“U.K. Prime Minister Boris Johnson arrived in Kyiv on Wednesday, which is both Ukraine’s Independence Day and the six-month mark since Russia’s invasion began,” Axios reports. “He was pictured walking through the city alongside President Volodymyr Zelensky.”

“European power prices have soared so much that they’re now equal to more than $1,000 per barrel of oil,” Bloomberg reports.

“A gas crunch is the main driver — with Russian supply cuts pushing the fuel’s price to about 13 times its seasonal norm — while heat waves and drought boosted electricity demand and cut hydro and nuclear output. Coal-fired plants may offer little relief, since that commodity has hit a record.”

Wall Street Journal: “Saudi Arabia and some of its oil-producing allies have suggested cutting crude production, disappointing U.S. officials who predicted the kingdom would be instrumental in cooling the market after President Biden met Crown Prince Mohammed bin Salman for the first time in office.”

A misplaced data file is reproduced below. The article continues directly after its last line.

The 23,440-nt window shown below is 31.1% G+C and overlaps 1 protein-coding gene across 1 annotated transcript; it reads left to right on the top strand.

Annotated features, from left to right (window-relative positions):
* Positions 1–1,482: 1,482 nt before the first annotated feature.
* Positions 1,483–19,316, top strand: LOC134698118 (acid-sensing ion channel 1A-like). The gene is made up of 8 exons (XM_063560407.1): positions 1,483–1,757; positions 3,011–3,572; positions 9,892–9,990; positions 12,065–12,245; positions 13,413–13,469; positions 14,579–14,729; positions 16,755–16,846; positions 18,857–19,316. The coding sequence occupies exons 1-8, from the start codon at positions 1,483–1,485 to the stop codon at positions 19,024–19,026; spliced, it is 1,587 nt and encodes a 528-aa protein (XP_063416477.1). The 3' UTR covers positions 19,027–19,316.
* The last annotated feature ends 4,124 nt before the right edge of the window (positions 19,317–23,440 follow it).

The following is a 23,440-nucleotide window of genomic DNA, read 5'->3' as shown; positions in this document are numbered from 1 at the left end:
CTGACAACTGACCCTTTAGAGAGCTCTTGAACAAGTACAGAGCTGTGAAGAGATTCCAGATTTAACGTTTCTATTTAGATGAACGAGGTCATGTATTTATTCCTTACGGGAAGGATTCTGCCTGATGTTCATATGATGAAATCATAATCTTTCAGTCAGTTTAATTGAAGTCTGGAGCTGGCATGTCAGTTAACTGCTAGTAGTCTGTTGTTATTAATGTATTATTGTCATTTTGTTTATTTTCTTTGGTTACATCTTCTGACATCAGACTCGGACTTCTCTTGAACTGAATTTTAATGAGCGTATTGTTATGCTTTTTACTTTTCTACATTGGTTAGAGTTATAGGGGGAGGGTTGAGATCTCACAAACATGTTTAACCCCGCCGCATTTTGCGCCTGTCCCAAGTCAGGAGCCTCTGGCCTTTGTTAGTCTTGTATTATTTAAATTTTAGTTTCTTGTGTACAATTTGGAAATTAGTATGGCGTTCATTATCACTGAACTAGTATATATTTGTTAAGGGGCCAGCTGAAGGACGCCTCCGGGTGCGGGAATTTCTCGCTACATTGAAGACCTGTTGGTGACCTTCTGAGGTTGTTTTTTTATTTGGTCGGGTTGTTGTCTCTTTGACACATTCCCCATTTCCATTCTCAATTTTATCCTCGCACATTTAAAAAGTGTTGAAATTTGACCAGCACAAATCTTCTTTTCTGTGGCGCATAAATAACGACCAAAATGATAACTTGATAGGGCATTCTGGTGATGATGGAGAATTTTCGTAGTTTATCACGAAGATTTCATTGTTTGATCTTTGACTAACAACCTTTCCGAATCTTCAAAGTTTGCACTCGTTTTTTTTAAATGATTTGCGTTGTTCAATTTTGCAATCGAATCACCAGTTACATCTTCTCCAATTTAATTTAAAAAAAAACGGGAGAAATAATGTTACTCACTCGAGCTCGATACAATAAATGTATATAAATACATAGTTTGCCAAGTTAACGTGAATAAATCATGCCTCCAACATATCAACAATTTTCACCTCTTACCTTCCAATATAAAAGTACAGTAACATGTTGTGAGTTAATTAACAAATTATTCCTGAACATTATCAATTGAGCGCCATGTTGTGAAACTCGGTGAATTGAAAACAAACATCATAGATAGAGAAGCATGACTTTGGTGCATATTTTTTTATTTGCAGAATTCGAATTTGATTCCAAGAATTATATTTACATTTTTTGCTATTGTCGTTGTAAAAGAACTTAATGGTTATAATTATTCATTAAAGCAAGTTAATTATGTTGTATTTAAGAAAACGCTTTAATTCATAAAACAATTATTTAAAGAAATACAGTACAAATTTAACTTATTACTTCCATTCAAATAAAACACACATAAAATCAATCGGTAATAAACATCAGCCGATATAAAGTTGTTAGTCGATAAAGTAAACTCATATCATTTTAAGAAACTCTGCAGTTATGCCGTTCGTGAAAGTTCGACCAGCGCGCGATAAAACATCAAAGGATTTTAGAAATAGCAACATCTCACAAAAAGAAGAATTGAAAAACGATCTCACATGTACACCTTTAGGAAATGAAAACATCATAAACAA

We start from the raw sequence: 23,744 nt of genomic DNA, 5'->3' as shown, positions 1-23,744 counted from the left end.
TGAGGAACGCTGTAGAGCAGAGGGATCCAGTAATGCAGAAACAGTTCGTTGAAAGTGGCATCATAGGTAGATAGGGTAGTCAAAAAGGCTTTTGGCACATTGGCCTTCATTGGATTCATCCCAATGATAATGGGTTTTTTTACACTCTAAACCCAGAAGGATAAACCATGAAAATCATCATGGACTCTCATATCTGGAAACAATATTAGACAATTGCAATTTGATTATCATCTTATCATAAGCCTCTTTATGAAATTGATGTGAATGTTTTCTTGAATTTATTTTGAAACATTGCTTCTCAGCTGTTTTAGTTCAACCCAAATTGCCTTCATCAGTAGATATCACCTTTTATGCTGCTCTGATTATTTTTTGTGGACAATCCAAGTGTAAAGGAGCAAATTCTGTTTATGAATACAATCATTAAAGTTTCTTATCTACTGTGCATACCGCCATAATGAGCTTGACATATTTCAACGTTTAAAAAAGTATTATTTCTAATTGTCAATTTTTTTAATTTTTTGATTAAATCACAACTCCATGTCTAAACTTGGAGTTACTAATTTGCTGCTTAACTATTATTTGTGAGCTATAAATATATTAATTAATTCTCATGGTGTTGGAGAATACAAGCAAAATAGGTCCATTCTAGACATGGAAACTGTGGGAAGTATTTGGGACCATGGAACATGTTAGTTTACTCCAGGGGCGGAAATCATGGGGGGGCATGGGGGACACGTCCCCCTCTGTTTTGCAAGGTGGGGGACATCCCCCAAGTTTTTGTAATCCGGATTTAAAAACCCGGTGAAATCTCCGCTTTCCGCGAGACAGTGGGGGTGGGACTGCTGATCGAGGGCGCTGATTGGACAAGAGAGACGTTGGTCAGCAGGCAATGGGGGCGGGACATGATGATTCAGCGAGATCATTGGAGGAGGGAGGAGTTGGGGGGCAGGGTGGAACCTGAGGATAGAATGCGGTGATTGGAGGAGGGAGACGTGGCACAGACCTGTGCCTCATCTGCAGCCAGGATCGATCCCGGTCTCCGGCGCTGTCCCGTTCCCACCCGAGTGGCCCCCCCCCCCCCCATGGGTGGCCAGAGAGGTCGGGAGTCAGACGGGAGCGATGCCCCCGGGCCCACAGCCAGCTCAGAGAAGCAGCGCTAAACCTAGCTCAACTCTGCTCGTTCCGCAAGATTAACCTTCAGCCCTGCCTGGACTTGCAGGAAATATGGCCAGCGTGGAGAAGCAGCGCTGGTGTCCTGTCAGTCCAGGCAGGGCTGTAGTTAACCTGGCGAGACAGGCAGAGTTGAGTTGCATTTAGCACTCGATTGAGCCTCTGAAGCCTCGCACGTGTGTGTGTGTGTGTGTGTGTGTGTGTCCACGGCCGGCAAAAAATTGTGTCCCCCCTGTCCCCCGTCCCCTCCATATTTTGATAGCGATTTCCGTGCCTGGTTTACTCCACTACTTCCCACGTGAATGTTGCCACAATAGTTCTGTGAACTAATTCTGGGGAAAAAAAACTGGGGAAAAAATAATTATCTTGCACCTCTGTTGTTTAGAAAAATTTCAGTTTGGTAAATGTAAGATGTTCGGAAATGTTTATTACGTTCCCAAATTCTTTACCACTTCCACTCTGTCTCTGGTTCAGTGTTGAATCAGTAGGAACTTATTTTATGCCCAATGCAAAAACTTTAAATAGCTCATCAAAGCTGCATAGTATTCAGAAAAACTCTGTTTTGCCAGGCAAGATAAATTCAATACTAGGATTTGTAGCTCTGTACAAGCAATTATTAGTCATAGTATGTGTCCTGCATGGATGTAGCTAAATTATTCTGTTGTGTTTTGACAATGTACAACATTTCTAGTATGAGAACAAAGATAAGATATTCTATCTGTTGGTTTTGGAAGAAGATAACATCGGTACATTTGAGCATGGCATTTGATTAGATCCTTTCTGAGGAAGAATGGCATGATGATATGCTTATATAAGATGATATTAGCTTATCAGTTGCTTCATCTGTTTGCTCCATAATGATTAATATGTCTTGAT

New York Times: “Underscoring the risks for Mr. Graham, lawyers for 11 people who have been designated as targets who could face charges in the case have said that they were previously told that their clients were only ‘witnesses, not subjects or targets,’ according to court filings.”

“Federal authorities have charged five members of a militia allegedly run by a former candidate for Congress for their alleged actions on Jan. 6,” NBC News reports. “The individuals all refer to themselves as members of the ‘B Squad’ and were associated with the Three Percent movement, authorities said in the criminal complaint.”

“Former Interior secretary Ryan Zinke, the leading contender to win a new House seat representing Montana this fall, lied to investigators several times about conversations he had with federal officials, lawmakers and lobbyists about a petition by two Indian tribes to operate a casino in New England,” the Washington Post reports.